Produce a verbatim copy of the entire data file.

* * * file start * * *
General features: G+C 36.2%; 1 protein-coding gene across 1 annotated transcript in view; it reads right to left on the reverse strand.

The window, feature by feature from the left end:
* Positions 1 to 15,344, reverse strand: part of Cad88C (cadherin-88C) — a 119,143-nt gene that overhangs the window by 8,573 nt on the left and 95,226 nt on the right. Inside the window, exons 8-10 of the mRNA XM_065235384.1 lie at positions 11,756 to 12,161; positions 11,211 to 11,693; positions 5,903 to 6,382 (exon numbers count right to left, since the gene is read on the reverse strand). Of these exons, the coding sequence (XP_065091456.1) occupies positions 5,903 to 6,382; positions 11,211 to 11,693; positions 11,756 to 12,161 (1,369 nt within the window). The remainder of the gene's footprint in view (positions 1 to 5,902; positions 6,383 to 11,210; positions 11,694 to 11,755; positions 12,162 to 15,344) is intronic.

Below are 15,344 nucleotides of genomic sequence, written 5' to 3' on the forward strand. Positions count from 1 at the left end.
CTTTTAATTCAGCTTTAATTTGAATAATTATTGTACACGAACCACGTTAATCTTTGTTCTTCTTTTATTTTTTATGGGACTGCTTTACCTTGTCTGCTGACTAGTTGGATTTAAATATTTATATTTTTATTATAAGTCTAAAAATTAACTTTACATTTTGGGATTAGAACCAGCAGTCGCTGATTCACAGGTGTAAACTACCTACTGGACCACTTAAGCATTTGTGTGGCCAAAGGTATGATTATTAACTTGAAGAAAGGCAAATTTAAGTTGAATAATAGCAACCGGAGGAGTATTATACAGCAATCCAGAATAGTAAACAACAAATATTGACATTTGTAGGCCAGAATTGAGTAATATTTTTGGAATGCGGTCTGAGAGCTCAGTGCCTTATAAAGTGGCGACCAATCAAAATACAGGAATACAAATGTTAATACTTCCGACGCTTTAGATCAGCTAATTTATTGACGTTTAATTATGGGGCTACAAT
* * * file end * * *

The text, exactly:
General features: G+C 36.2%; 1 protein-coding gene across 1 annotated transcript in view; it reads right to left on the reverse strand.

The window, feature by feature from the left end:
* Positions 1 to 15,344, reverse strand: part of Cad88C (cadherin-88C) — a 119,143-nt gene that overhangs the window by 8,573 nt on the left and 95,226 nt on the right. Inside the window, exons 8-10 of the mRNA XM_065235384.1 lie at positions 11,756 to 12,161; positions 11,211 to 11,693; positions 5,903 to 6,382 (exon numbers count right to left, since the gene is read on the reverse strand). Of these exons, the coding sequence (XP_065091456.1) occupies positions 5,903 to 6,382; positions 11,211 to 11,693; positions 11,756 to 12,161 (1,369 nt within the window). The remainder of the gene's footprint in view (positions 1 to 5,902; positions 6,383 to 11,210; positions 11,694 to 11,755; positions 12,162 to 15,344) is intronic.

Below are 15,344 nucleotides of genomic sequence, written 5' to 3' on the forward strand. Positions count from 1 at the left end.
CTTTTAATTCAGCTTTAATTTGAATAATTATTGTACACGAACCACGTTAATCTTTGTTCTTCTTTTATTTTTTATGGGACTGCTTTACCTTGTCTGCTGACTAGTTGGATTTAAATATTTATATTTTTATTATAAGTCTAAAAATTAACTTTACATTTTGGGATTAGAACCAGCAGTCGCTGATTCACAGGTGTAAACTACCTACTGGACCACTTAAGCATTTGTGTGGCCAAAGGTATGATTATTAACTTGAAGAAAGGCAAATTTAAGTTGAATAATAGCAACCGGAGGAGTATTATACAGCAATCCAGAATAGTAAACAACAAATATTGACATTTGTAGGCCAGAATTGAGTAATATTTTTGGAATGCGGTCTGAGAGCTCAGTGCCTTATAAAGTGGCGACCAATCAAAATACAGGAATACAAATGTTAATACTTCCGACGCTTTAGATCAGCTAATTTATTGACGTTTAATTATGGGGCTACAAT